dfp_header_hidden_string

Get our free email newsletter with just one click

Howard Sherman: A cultural shift is happening in US theatre but there’s more to do

Clockwise from top left: Maria Manuela Goyanes at Woolly Mammoth Theatre, Robert Barry Fleming Actors Theatre of Louisville, Nataki Garrett of Oregon Shakespeare Festival, Stephanie Ybarra of Centerstage Baltimore. Photo: Daniel Winters New artistic directors in the US. Clockwise from top left: Maria Manuela Goyanes at Woolly Mammoth Theatre, Robert Barry Fleming Actors Theatre of Louisville, Nataki Garrett of Oregon Shakespeare Festival, Stephanie Ybarra of Centerstage Baltimore. Photo: Daniel Winters
by -

“Doors open for women and people of color at top ranks of American theater.”

For many, this New York Times headline from two weeks ago was a sign of significant progress towards a more diverse creative leadership in the field.

There’s no question that such recognition marked a milestone, as did the hiring wave that spawned it. But it’s essential that the article, and the appointments so far, are seen only as that – a marker along the way, not a goal fully achieved.

To give credit where it is due, the boards of numerous theatres have taken steps to remedy the largely homogeneous body of artistic leaders. This is happening discretely, theatre by theatre. No doubt, within the largely closed search processes, established leaders lend their support to those who have worked with, and for, them, testifying to their readiness to take the reins of major organisations.

After all, there is no single body that metes out appointments, so the wave of advocacy by artists, funders, and perhaps even audiences has reached the upper echelons. It has long been said that the most important decisions US boards face is who to hire to run the companies. It’s a fair summation.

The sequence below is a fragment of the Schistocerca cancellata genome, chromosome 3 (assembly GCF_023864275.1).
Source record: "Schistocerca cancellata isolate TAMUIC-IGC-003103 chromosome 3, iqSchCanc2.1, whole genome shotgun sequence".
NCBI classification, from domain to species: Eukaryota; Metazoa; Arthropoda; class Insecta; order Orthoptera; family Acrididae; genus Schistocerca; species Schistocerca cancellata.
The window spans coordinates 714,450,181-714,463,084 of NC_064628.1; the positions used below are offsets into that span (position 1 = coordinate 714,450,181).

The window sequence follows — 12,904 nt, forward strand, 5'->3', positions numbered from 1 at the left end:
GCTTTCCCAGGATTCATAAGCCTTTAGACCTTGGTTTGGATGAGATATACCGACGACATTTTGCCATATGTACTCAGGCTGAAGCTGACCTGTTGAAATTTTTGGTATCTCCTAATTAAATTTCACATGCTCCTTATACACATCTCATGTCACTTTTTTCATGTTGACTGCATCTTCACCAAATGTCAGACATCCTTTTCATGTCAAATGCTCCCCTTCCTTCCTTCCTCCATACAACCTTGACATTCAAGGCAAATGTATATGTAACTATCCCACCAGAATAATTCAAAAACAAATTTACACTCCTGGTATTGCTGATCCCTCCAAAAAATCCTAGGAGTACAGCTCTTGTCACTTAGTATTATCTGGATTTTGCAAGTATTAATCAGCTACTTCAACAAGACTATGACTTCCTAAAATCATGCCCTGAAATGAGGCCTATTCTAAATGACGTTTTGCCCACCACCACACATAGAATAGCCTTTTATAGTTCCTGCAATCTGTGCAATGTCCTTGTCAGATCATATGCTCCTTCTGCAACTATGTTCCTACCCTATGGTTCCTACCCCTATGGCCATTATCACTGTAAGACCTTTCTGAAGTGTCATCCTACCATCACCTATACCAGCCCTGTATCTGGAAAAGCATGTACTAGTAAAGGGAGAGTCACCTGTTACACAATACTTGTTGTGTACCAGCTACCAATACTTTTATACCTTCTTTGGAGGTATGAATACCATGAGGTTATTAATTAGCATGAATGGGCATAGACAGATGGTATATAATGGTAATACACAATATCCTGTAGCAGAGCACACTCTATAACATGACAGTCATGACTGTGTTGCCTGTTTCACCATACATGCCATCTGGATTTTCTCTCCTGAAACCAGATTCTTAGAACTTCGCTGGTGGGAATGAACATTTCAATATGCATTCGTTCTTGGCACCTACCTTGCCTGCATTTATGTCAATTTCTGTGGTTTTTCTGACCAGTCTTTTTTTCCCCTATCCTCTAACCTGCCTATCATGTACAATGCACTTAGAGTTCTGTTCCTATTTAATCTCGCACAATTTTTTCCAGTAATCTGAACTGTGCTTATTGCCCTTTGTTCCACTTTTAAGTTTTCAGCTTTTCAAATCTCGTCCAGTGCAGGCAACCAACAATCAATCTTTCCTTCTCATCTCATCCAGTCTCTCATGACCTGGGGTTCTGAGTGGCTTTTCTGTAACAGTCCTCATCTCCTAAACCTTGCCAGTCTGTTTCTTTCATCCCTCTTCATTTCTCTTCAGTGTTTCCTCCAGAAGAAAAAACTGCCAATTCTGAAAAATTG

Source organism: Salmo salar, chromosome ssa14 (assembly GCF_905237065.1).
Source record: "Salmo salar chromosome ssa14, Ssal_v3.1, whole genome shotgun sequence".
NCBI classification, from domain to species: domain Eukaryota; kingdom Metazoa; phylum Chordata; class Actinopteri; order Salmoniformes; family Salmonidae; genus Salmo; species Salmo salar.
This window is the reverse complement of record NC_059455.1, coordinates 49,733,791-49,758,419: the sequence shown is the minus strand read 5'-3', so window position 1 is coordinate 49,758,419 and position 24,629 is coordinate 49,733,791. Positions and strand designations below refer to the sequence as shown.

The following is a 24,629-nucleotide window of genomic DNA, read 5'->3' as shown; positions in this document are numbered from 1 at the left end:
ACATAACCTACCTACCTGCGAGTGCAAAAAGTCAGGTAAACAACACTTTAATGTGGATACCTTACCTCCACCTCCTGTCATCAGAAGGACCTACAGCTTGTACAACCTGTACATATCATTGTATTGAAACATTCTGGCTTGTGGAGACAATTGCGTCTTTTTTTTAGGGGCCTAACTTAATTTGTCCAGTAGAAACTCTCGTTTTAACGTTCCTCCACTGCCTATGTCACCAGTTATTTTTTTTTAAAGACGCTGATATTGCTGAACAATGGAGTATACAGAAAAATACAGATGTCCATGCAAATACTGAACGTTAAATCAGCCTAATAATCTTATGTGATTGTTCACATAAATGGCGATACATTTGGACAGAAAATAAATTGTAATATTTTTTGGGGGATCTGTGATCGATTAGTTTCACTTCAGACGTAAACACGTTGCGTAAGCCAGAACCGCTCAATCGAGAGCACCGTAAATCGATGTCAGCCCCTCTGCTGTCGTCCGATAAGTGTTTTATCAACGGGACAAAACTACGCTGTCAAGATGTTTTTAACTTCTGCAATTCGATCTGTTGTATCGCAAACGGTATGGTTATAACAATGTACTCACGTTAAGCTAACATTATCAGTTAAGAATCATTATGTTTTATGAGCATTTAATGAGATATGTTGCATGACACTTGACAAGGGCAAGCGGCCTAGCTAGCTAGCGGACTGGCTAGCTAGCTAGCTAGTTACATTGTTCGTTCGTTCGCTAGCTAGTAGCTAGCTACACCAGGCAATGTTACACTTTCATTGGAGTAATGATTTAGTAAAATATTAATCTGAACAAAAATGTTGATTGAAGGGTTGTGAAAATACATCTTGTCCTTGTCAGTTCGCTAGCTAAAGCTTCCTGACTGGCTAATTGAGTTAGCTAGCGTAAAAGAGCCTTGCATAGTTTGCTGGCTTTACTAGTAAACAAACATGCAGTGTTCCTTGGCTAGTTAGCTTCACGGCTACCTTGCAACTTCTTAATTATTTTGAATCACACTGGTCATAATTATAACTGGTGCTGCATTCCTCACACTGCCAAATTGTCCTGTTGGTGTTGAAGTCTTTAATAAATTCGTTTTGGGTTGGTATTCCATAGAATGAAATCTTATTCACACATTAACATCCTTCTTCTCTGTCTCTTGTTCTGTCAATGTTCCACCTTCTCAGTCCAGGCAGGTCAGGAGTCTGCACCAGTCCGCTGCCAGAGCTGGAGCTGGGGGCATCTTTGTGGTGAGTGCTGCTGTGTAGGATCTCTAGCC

But with these new leaders will come new ideas and new initiatives, and with that will come yet more change. The greatest danger for this still-evolving next generation of leadership is that boards think they are done with the heavy lifting by making the hires, when in fact the work is just beginning. New creative visions and new voices on stage must be supported by boards and major donors if these companies are to evolve.

Nowhere is this more evident than in the seats of theatres in New York. While the city’s major Off-Broadway companies are producing seasons by rosters of diverse artists, one need only look at the preponderance of the audience to see that the same diversity has yet to reach audiences. Superb work on challenging and important topics by women and artists of colour is being staged, but the audience remains visibly white (though gender balance is a less of an issue).

First cohort appointed in initiative to diversify theatre boards

That disconnect is going to require more than just hiring someone at the top who represents a gender, race or ethnicity other than that of white men. It means attracting and evolving audiences to better represent the make-up of the communities in which these companies exist, so all stories are truly shared, not simply presented by one people group for another.